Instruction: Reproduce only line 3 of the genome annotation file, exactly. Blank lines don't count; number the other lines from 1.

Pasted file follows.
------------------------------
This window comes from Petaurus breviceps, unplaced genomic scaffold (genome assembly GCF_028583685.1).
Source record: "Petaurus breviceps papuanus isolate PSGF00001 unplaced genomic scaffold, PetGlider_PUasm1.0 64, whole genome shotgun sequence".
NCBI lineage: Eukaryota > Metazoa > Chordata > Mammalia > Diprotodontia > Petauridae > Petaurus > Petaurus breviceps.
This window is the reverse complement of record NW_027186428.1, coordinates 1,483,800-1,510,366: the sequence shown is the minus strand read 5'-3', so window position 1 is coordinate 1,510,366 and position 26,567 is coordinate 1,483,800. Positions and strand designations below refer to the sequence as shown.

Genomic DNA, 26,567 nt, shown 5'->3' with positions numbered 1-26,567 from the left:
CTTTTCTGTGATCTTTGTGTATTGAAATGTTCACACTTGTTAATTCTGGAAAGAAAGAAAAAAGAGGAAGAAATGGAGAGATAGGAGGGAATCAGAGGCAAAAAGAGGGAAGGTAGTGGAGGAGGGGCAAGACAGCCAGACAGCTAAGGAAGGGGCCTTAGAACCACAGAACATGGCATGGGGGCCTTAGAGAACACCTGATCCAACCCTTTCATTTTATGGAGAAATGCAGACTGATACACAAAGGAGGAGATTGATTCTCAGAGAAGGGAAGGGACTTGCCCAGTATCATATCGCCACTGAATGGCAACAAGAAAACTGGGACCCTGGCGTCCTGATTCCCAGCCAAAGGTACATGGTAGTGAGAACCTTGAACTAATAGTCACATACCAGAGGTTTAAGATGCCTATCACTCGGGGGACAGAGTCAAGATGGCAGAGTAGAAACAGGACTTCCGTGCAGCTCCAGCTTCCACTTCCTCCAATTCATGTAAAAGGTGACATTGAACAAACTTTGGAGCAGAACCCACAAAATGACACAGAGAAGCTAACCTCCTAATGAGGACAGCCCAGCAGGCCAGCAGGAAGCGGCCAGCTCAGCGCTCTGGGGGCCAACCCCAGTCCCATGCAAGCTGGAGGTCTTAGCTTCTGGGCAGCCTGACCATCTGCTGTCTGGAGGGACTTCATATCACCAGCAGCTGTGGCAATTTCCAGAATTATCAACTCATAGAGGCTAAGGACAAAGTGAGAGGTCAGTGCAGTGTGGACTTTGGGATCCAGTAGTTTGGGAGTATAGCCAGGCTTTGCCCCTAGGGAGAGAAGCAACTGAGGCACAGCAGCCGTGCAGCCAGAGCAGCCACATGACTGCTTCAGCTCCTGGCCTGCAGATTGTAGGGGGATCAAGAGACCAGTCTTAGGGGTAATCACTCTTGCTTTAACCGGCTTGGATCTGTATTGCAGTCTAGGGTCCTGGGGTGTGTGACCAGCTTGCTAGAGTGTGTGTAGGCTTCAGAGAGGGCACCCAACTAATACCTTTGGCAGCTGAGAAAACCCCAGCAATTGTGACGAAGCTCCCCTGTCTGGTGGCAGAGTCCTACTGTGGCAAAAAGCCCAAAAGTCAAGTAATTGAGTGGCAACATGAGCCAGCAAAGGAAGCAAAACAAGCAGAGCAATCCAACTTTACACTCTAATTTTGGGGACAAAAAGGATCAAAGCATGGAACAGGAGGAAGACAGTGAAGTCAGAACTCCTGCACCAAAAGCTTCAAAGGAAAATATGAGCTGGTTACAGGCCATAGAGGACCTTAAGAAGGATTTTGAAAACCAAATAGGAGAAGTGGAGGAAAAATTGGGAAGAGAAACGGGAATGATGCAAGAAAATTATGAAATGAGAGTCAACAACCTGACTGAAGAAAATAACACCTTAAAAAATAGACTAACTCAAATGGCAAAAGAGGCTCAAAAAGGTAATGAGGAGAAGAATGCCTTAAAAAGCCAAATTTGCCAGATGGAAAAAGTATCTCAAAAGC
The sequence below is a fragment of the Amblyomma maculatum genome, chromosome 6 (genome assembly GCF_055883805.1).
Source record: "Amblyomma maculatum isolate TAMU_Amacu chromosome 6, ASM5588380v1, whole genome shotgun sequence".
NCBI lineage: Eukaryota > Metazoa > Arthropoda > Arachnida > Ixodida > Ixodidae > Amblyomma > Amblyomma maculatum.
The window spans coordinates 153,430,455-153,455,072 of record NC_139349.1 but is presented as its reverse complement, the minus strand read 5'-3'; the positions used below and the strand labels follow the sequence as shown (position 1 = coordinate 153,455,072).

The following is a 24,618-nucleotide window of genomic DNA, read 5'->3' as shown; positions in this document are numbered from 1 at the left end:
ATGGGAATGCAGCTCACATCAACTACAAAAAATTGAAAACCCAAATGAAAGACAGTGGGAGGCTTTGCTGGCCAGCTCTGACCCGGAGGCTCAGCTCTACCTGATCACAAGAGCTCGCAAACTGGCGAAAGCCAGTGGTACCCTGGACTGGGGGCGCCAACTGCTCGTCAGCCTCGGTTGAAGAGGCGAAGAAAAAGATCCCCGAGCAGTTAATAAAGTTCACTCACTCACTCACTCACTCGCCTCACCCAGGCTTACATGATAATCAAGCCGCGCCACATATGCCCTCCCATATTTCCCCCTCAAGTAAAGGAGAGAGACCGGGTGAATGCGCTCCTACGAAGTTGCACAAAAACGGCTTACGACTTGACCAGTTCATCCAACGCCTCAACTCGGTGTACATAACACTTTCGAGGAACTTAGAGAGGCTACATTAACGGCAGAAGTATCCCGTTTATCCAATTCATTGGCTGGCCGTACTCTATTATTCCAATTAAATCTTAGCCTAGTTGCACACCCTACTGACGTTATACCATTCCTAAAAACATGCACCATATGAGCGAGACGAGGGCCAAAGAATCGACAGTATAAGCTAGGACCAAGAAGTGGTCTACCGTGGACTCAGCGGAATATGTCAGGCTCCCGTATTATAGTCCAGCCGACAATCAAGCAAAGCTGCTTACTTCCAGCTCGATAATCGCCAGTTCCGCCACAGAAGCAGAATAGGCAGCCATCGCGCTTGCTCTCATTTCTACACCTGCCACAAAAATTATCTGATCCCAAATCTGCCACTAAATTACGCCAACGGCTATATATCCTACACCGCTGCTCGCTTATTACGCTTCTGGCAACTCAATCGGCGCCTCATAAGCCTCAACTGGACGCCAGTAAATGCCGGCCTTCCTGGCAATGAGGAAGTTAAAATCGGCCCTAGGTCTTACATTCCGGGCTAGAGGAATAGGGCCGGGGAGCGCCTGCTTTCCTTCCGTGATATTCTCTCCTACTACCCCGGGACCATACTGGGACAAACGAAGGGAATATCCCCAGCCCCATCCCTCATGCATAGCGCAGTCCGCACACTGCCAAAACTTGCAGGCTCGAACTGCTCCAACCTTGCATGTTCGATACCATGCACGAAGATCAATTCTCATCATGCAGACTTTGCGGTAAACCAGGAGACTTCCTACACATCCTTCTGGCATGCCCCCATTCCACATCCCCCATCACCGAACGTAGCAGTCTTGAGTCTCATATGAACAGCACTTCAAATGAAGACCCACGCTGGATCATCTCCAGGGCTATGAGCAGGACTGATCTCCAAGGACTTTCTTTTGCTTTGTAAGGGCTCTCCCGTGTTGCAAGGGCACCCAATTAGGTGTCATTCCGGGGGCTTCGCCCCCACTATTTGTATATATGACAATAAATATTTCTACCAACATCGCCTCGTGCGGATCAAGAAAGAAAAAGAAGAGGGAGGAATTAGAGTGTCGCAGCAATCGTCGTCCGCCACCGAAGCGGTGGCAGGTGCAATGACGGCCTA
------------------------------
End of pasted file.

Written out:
NCBI lineage: Eukaryota > Metazoa > Chordata > Mammalia > Diprotodontia > Petauridae > Petaurus > Petaurus breviceps.